Governor Chris Sununu signed SB 8, known as the “Croydon bill,” at the Croydon Village School in Newport on Thursday, according to the Valley News:
Now that Sununu has ratified the legislation, known as Senate Bill 8, towns such as Croydon that lack a public school for certain grades may send their students to nonsectarian private schools and pay the tuition with tax dollars.
After a few remarks — “There’s just a lot of folks who don’t understand the uniqueness of a town like Croydon,” Sununu said — the governor drew a sheet of paper out of a red folder, signed his name, and enjoyed a round of whoops and applause…
Speaking to reporters outside the schoolhouse, Sununu said later that he would support many school choice and wider educational initiatives to follow the Croydon bill: promoting career-oriented schools and programs, expanding funding for charter schools, and introducing educational savings accounts — an initiative often called a “voucher” program that would allow parents to spend their state “adequacy” aid where they prefer, whether it be public school, private or homeschool.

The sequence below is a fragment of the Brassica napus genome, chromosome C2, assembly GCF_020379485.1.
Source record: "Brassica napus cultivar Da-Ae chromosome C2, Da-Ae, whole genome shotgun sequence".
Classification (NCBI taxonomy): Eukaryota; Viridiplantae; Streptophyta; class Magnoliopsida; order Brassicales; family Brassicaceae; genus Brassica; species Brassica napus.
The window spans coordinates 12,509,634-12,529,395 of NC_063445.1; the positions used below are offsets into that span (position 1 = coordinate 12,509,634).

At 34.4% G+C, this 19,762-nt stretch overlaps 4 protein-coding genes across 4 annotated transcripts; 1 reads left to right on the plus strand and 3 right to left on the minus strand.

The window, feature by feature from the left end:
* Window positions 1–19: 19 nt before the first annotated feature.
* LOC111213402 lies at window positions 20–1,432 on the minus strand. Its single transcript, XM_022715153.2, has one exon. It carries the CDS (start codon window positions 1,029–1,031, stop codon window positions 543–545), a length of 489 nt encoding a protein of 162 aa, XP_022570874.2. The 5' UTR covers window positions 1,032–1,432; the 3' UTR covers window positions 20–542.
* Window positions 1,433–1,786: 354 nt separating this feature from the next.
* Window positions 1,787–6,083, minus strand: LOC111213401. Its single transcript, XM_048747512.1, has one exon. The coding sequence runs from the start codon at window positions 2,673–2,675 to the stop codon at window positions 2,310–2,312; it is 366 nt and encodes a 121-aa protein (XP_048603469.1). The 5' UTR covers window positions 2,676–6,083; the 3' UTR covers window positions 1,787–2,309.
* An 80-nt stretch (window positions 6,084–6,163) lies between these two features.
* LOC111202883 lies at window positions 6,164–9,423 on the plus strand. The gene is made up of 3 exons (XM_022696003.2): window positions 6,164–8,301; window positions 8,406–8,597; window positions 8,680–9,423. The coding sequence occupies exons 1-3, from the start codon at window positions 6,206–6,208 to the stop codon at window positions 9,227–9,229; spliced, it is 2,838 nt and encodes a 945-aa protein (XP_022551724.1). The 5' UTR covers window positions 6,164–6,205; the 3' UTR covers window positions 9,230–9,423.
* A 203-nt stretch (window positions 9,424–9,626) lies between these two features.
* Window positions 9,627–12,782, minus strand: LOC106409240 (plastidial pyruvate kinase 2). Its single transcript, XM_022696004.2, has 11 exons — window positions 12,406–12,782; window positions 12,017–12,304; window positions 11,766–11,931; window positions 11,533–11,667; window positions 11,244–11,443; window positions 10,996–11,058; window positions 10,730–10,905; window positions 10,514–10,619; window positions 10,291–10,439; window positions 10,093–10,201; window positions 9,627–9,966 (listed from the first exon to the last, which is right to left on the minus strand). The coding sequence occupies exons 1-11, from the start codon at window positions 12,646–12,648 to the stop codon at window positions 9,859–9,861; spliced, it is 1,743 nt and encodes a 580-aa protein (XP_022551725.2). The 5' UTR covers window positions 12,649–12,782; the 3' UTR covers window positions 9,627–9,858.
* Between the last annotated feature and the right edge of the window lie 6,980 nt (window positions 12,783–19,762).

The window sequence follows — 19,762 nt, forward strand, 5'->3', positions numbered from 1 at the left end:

But some have concerns about the constitutionality of the new law:
Brendon Browne, director of government relations for the New Hampshire branch of the National Education Association, predicted that the Croydon bill’s short-term effect would be limited because of the small number of students who could take advantage of it on short notice.
“Longer term, there are serious concerns about the constitutionality of public funds being diverted to private schools,” he said in an email Thursday evening.
“It also has serious problems because it treats students in towns with a public school different from those in a town that doesn’t,” Browne said. “New Hampshire’s Constitution demands equal access to education for all. It will not tolerate two classes of students.”